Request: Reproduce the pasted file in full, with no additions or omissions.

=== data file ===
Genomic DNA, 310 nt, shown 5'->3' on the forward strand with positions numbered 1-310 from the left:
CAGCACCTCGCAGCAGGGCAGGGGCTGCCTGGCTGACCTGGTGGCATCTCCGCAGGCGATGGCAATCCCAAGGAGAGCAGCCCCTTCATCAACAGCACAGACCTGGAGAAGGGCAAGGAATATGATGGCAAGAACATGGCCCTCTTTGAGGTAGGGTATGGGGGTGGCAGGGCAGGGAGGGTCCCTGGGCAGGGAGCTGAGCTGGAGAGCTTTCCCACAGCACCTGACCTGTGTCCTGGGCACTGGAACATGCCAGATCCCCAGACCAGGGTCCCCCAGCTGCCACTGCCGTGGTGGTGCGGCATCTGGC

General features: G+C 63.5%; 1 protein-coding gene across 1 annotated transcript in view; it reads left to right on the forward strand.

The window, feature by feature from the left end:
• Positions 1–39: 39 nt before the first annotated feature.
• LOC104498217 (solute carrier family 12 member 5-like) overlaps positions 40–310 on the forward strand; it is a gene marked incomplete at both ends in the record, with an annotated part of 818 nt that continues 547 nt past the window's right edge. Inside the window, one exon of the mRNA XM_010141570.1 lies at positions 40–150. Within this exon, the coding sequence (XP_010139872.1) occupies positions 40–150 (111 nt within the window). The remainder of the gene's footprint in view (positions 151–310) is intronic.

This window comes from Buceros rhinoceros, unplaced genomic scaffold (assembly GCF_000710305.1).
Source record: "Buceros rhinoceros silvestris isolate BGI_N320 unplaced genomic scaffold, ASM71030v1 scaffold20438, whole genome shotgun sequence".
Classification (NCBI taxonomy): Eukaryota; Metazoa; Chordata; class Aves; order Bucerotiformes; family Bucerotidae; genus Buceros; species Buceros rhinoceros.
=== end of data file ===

Genomic DNA, 310 nt, shown 5'->3' on the forward strand with positions numbered 1-310 from the left:
CAGCACCTCGCAGCAGGGCAGGGGCTGCCTGGCTGACCTGGTGGCATCTCCGCAGGCGATGGCAATCCCAAGGAGAGCAGCCCCTTCATCAACAGCACAGACCTGGAGAAGGGCAAGGAATATGATGGCAAGAACATGGCCCTCTTTGAGGTAGGGTATGGGGGTGGCAGGGCAGGGAGGGTCCCTGGGCAGGGAGCTGAGCTGGAGAGCTTTCCCACAGCACCTGACCTGTGTCCTGGGCACTGGAACATGCCAGATCCCCAGACCAGGGTCCCCCAGCTGCCACTGCCGTGGTGGTGCGGCATCTGGC

General features: G+C 63.5%; 1 protein-coding gene across 1 annotated transcript in view; it reads left to right on the forward strand.

The window, feature by feature from the left end:
• Positions 1–39: 39 nt before the first annotated feature.
• LOC104498217 (solute carrier family 12 member 5-like) overlaps positions 40–310 on the forward strand; it is a gene marked incomplete at both ends in the record, with an annotated part of 818 nt that continues 547 nt past the window's right edge. Inside the window, one exon of the mRNA XM_010141570.1 lies at positions 40–150. Within this exon, the coding sequence (XP_010139872.1) occupies positions 40–150 (111 nt within the window). The remainder of the gene's footprint in view (positions 151–310) is intronic.

This window comes from Buceros rhinoceros, unplaced genomic scaffold (assembly GCF_000710305.1).
Source record: "Buceros rhinoceros silvestris isolate BGI_N320 unplaced genomic scaffold, ASM71030v1 scaffold20438, whole genome shotgun sequence".
Classification (NCBI taxonomy): Eukaryota; Metazoa; Chordata; class Aves; order Bucerotiformes; family Bucerotidae; genus Buceros; species Buceros rhinoceros.